Zoe Hagedon sits on her porch. (provided.)
Zoe Hagedon sits on her porch.


Senior spotlight: Zoe Hagedon

May 19, 2020

In 10 years, she dreams of being in Los Angeles. Acting in Hollywood, or maybe writing and selling her art. Living out her dream of being creative in the big city.

Senior Zoe Hagedon has always been creative in one way or another. For the past three years, she’s been planning to write her own supernatural trilogy. She draws inspiration from other books and dreams up her own ideas to combine into a fantastical story of self discovery. 

When she’s not working on her novel, she’s writing a script with her dad about a murder mystery and the discovery of dark secrets within a small coastal town. 

“I like writing in general,” Hagedon said. “I’m always coming up with new story ideas like every day and it just popped into my head to be honest… it just…came to me like we were on a walk one day, just around the neighborhood and it popped into my head and I was like. ‘Oh we should write about this’ and we kind of expanded on the idea.”

The pair have already planned out three seasons and are almost finished writing the first episode. Despite the long process of registering the script with Writers Guild of America, analyzing the score marketability, hiring readers, getting an agent for submission, eventually getting it on IMdB, and then trying to sell it — Hagedon and her dad are committed to seeing where this journey will take them. 

“We are currently writing a script and we are hoping eventually that, yeah, we can get it on to Netflix or something like that,” Hagedon said. “We’re almost down with our first episode and we have three seasons planned out right now.”  

Hagedon has been taking theatre classes since she was a kid and has always dreamed of being a film actor in Los Angeles. 

“Since I was 12, I’ve been taking theatre classes at the schools I’ve gone to,” Hagedon said, “and since I’m a writer, I’ve always like wanted to be in the stories that I’ve written so I think just being called to adventure and everything like that. I think pretending to be other people would be pretty cool.”

Not only is she a lover of the dramatic arts, Hagedon also speaks up against the problems of society like the prejudices of racism.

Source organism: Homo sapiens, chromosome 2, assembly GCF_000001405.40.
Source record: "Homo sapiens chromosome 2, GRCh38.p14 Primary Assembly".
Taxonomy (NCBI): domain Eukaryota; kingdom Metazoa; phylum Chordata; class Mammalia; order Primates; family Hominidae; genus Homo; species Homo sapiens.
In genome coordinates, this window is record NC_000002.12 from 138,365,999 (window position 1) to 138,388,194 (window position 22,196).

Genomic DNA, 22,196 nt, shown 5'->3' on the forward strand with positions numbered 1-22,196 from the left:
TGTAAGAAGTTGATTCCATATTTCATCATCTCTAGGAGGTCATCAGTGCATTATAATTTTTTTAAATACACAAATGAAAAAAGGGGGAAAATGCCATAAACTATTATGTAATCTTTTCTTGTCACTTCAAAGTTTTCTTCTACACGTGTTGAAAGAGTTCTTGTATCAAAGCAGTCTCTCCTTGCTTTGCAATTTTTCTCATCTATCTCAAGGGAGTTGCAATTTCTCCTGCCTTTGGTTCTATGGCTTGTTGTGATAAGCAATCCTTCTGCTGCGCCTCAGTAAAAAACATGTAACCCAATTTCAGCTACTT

“I’m mixed and my brother is also mixed,” Hagedon said, “but he has dark skin, so we’ve been treated differently because of our skin colors before… Racism, it applies to everyone. It’s not just black people, black people do get it a lot more than other people, but it applies to everybody just hating on somebody else because of their culture, where they come from — I think that’s wrong.”

She also uses her experience with being adopted and having friends who have been or are actively a part of the foster system to speak out against the faults within the system. 

“I just wanted to spread awareness on what’s wrong about the system so people would try to reach out and help these kids because a lot of people, if they see something wrong they don’t do anything about it because they don’t have to and I think that’s messed up,” Hagedon said. 

“I’m adopted, so I could have easily been put in the system and I wasn’t. I was lucky and I want to help kids that weren’t. They’ve all gone through something that’s like horrific or messed up and I wanted to be their voice because I know it’s not easy for everyone to talk about what they go through, but I wanted to generally talk about as a whole, what’s wrong with it, so I could help kids like them.”

She’s even thought about combining her two passions and using them to help advocate these topics.

“I have thought about making films to spread awareness on sensitive topics, like the foster system because I think that would be a fun and creative way to do that and it would be easier to get out there,” Hagedon said. 

Hagedon plans to attend the New York Conservatory for Dramatic Arts and hopefully pursue a career in either film acting or writing.

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